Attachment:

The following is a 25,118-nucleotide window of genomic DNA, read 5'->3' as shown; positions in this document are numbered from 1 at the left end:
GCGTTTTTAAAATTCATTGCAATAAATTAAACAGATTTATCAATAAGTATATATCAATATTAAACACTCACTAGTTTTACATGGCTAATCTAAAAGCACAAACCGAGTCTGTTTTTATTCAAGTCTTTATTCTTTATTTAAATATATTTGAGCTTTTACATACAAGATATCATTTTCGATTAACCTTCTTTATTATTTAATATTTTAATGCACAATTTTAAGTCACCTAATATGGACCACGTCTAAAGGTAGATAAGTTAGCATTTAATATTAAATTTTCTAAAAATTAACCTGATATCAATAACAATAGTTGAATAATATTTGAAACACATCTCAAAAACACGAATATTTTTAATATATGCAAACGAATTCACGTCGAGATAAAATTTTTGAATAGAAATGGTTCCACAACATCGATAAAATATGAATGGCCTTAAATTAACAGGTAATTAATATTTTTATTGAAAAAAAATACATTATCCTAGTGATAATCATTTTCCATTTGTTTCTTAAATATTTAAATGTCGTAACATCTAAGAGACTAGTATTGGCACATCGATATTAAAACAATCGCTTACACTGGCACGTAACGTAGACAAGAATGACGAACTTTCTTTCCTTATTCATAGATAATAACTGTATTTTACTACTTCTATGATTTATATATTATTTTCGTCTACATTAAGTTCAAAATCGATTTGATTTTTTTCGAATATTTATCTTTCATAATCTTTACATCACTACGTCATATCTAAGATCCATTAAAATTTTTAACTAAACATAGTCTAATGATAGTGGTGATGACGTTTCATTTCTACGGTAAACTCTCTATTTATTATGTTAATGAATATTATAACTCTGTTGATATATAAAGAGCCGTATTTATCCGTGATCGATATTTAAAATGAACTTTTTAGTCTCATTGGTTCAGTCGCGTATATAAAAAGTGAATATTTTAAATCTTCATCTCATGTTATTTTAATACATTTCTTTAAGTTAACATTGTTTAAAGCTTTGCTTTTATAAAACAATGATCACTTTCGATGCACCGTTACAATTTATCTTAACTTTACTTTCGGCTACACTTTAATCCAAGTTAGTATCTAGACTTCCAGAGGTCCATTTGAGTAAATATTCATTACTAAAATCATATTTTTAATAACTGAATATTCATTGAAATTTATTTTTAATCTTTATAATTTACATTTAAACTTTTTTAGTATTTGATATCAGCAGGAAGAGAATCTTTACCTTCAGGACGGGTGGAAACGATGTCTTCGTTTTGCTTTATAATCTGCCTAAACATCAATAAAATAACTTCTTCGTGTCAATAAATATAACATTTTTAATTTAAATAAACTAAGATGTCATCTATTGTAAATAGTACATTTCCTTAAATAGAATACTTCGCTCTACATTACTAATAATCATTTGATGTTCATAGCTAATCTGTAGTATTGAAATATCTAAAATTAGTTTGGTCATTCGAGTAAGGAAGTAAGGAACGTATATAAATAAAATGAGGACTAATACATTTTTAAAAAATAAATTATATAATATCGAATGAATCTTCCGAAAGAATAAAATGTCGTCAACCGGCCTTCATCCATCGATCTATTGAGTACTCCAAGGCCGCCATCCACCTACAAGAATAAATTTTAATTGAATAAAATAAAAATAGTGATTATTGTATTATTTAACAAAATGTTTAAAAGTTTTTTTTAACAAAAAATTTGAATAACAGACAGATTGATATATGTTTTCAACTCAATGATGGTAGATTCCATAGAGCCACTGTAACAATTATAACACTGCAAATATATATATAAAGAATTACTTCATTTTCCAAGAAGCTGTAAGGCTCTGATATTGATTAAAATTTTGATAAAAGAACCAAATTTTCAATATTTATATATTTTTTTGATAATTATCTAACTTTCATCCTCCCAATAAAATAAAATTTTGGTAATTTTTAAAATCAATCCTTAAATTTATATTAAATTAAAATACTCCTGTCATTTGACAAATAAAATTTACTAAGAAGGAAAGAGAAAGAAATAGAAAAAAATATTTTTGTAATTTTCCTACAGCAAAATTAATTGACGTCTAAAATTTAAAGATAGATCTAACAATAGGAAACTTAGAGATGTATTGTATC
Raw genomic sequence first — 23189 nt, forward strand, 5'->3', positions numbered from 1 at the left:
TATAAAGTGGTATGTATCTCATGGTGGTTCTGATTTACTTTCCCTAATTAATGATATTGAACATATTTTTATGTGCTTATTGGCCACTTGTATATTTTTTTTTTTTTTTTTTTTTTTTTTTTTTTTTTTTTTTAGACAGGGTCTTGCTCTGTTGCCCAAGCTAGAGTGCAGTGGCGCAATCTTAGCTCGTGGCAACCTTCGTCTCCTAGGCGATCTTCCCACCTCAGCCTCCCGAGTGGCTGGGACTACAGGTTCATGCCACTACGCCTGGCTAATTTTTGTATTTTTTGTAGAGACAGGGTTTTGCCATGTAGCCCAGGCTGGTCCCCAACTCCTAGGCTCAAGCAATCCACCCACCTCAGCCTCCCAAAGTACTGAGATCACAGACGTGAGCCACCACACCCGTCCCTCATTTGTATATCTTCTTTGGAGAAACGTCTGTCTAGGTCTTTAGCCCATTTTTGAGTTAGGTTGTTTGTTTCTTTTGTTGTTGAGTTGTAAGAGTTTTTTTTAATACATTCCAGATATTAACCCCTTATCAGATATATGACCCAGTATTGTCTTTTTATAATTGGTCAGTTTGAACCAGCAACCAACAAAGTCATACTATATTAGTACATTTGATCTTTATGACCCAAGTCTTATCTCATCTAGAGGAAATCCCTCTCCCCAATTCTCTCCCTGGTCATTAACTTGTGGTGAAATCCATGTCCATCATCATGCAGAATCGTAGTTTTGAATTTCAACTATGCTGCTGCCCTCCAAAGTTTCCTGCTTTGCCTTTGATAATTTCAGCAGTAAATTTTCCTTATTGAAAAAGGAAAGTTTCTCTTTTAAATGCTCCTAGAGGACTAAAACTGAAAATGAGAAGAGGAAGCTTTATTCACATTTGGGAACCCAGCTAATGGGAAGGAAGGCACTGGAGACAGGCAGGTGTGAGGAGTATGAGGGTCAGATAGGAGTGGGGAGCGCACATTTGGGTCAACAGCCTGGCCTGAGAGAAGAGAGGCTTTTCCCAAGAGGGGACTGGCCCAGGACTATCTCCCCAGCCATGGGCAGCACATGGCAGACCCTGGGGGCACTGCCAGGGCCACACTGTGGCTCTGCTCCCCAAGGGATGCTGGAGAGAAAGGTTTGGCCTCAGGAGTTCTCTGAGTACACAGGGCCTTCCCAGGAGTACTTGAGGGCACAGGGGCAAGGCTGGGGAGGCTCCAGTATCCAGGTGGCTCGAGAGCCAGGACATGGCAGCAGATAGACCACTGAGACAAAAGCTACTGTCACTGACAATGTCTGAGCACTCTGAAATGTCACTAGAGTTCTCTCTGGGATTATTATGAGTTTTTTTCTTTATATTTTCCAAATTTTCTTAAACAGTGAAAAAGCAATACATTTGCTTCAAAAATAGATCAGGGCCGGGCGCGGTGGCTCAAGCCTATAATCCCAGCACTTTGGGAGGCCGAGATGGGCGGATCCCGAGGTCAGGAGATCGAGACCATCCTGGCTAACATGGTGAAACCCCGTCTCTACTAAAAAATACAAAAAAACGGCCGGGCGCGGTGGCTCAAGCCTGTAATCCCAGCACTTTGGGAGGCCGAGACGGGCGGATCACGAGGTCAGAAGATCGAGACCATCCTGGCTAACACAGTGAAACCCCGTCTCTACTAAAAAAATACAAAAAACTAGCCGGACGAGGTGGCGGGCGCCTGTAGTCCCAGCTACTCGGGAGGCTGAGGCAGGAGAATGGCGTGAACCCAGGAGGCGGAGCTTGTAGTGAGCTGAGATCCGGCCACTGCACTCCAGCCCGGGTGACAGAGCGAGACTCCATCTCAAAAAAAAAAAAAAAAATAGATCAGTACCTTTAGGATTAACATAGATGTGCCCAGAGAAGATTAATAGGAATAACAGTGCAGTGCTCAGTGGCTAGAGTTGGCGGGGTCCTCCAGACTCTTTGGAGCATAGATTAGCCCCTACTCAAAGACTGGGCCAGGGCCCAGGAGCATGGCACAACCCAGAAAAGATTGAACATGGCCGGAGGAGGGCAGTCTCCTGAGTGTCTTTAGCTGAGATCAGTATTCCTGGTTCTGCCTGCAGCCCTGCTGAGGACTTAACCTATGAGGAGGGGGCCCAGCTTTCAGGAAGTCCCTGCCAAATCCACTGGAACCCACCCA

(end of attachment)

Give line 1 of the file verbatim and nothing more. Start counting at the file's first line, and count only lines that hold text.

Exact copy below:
The following is a 25,118-nucleotide window of genomic DNA, read 5'->3' as shown; positions in this document are numbered from 1 at the left end: